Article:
Jennifer Austin of the Cleveland County DA's office said the charge against Myrna Wrabel's husband John Wrabel, has been dropped to misdemeanor violence, “But we can't prove he injured her,” said Austin. “There is insufficient evidence to make a case, so we can't proceed.”
A spokeswoman for Cleveland County District Attorney Greg Mashburn, who was handed the case after District Attorney John Wampler disqualified himself and all assistant district attorneys serving in Judicial District #3, said the DA's Office there would not make any decisions in the case prior to hearing from the medical examiner's office.
After a reexamination, Austin said that their medical examiner again ruled that his findings were inconclusive because of evidence at the scene, injuries and other factors.
“We turned it over to an independent medical examiner in Indiana, who also said they couldn't make the determination that the death was a homicide,” Austin said. “Because of this, we had to file a dismissal.”
Wrabel, 68, had been charged with felony domestic assault and battery following the death of Myrna Wrabel, on April 10, 2004, at Comanche County Memorial Hospital in Lawton, where she was flown by Air-Vac after being beaten April 7, 2004, at the family residence, 15836 S. County Road 206.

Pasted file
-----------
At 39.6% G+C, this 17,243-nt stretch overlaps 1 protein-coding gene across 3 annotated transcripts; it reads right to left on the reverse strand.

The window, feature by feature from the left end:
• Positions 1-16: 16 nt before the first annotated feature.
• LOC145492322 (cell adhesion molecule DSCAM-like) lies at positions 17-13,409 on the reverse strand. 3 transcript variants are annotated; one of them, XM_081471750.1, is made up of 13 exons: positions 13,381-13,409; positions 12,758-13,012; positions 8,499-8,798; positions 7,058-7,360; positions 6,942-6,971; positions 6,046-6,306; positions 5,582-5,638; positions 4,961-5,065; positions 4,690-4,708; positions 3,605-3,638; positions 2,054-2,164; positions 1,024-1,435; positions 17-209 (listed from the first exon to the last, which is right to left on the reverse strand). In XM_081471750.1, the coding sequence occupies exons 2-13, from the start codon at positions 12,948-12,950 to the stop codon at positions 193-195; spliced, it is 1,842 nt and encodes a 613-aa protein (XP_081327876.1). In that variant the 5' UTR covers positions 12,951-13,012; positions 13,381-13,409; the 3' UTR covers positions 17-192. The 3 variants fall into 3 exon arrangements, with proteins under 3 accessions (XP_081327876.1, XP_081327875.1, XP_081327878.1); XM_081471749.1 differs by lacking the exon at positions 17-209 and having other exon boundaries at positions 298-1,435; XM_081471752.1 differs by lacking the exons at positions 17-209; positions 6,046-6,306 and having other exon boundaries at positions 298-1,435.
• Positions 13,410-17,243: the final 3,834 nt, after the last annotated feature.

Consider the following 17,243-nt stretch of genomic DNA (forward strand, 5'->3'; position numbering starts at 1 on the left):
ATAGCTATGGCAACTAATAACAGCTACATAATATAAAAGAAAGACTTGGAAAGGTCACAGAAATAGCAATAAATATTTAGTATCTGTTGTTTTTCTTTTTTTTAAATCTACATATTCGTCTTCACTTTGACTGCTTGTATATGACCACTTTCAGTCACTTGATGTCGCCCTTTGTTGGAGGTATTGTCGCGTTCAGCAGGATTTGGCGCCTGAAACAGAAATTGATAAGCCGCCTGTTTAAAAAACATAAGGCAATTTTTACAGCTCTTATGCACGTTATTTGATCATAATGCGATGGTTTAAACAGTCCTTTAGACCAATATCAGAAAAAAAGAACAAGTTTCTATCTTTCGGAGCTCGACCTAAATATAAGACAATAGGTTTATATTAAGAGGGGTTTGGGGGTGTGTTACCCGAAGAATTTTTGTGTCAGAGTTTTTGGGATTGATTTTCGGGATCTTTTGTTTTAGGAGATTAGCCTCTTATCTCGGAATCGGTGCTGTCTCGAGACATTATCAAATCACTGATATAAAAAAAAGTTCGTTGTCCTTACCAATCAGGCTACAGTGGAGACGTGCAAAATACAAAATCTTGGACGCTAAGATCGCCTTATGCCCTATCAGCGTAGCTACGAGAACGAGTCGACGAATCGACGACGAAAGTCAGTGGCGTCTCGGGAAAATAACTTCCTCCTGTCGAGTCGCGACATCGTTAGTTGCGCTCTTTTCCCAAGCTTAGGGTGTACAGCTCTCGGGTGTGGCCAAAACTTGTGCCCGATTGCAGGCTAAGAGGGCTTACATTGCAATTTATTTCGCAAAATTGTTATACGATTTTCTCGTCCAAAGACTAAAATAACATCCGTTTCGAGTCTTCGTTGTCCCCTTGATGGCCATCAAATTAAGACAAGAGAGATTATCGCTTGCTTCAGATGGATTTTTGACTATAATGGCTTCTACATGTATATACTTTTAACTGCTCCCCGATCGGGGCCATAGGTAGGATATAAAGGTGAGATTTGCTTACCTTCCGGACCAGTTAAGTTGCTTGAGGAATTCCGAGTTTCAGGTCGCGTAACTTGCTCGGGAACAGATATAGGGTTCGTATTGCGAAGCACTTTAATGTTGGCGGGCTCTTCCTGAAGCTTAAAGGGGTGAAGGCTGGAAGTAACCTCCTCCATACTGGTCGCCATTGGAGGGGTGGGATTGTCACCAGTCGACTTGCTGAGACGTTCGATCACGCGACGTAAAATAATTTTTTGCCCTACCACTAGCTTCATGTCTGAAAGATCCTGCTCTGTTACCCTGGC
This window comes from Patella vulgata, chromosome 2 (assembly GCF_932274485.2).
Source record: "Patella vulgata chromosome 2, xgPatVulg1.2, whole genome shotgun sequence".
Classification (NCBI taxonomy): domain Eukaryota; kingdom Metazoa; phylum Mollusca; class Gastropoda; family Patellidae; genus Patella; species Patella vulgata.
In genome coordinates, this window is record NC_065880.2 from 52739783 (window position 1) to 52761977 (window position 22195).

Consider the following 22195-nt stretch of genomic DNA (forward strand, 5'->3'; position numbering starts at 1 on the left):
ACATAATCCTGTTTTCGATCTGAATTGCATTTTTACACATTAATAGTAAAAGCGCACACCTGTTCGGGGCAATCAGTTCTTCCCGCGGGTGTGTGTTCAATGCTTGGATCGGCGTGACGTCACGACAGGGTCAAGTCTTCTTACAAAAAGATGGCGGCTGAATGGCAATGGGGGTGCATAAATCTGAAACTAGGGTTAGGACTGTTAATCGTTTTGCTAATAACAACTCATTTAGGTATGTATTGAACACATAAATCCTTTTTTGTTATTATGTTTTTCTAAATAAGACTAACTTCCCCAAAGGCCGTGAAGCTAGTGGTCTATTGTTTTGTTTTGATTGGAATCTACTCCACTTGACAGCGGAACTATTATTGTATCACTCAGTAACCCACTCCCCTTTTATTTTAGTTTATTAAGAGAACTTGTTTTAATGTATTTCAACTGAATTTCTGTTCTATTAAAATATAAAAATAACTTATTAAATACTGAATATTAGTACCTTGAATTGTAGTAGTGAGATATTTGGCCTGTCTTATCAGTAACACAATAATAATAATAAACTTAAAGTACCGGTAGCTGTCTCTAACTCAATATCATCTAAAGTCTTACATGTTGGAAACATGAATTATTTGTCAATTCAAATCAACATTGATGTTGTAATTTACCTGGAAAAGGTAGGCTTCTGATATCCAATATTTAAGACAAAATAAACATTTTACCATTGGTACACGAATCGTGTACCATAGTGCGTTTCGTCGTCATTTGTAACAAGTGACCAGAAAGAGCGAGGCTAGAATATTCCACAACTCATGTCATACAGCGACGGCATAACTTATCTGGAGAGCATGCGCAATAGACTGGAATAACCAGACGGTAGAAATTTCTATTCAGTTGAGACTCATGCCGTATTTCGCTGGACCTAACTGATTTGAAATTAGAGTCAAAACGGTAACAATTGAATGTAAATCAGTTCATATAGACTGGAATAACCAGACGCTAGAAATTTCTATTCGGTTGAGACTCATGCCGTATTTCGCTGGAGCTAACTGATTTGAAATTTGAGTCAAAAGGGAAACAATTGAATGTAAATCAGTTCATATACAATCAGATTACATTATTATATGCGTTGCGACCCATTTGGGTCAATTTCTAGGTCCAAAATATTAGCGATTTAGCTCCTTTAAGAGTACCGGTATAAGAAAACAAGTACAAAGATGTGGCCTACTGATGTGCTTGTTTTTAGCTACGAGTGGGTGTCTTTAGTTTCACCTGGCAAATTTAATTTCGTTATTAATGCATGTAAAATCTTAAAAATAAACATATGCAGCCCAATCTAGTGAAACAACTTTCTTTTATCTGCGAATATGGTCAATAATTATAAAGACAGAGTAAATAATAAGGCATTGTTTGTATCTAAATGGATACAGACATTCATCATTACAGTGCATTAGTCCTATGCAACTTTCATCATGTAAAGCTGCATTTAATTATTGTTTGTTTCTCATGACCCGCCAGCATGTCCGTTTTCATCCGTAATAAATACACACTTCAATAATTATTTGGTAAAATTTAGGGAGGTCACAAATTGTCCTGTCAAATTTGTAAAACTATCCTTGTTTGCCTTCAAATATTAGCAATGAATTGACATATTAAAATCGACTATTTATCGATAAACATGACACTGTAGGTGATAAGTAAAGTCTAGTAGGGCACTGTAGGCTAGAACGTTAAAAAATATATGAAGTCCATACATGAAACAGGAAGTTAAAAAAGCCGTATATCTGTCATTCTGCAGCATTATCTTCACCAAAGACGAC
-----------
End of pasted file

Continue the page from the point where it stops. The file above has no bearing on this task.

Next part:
However, at a preliminary hearing conference in the case held April 22, 2005, Wrabel appeared with his attorney and the District Attorney's Office reduced the charge to a misdemeanor, punishable by imprisonment of up to one year or a fine of $3,000, or both.
The “Amended Information” filed states that Wrabel committed the abuse “by willfully and unlawfully striking Myrna Wrabel, the spouse, on the head, causing left frontoparietal and temporal acute subdural hematoma in the face, and on her legs and left buttock, causing bruises, with his hands, feet and/or unknown object, with force and violence and with unlawful intent to do Myrna Wrabel corporal hurt and bodily injury.”
The decision to drop the charge to a misdemeanor was said to be based on the findings of the Office of the Chief Medical Examiner in an autopsy report completed July 28, 2004, that the manner of Mrs. Wrabel's death was undetermined.
The report states that the probable cause of death of Mrs. Wrabel, who was 65 at the time, was blunt force head trauma. Her death was termed “violent, unusual and unnatural.” Yet the report, written by Jeffery Gofton, M.D., summarizes that, “It appears from the medical record information by the patient on how the injuries were received are somewhat conflicting, and does not appear to be clear whether the injuries to the head and other bruises were inflicted, or received in an accidental circumstance, such as a fall. Therefore, the manner of death will be listed as undetermined. Should other information that can clarify this situation be presented, the manner of death may be re-evaluated.”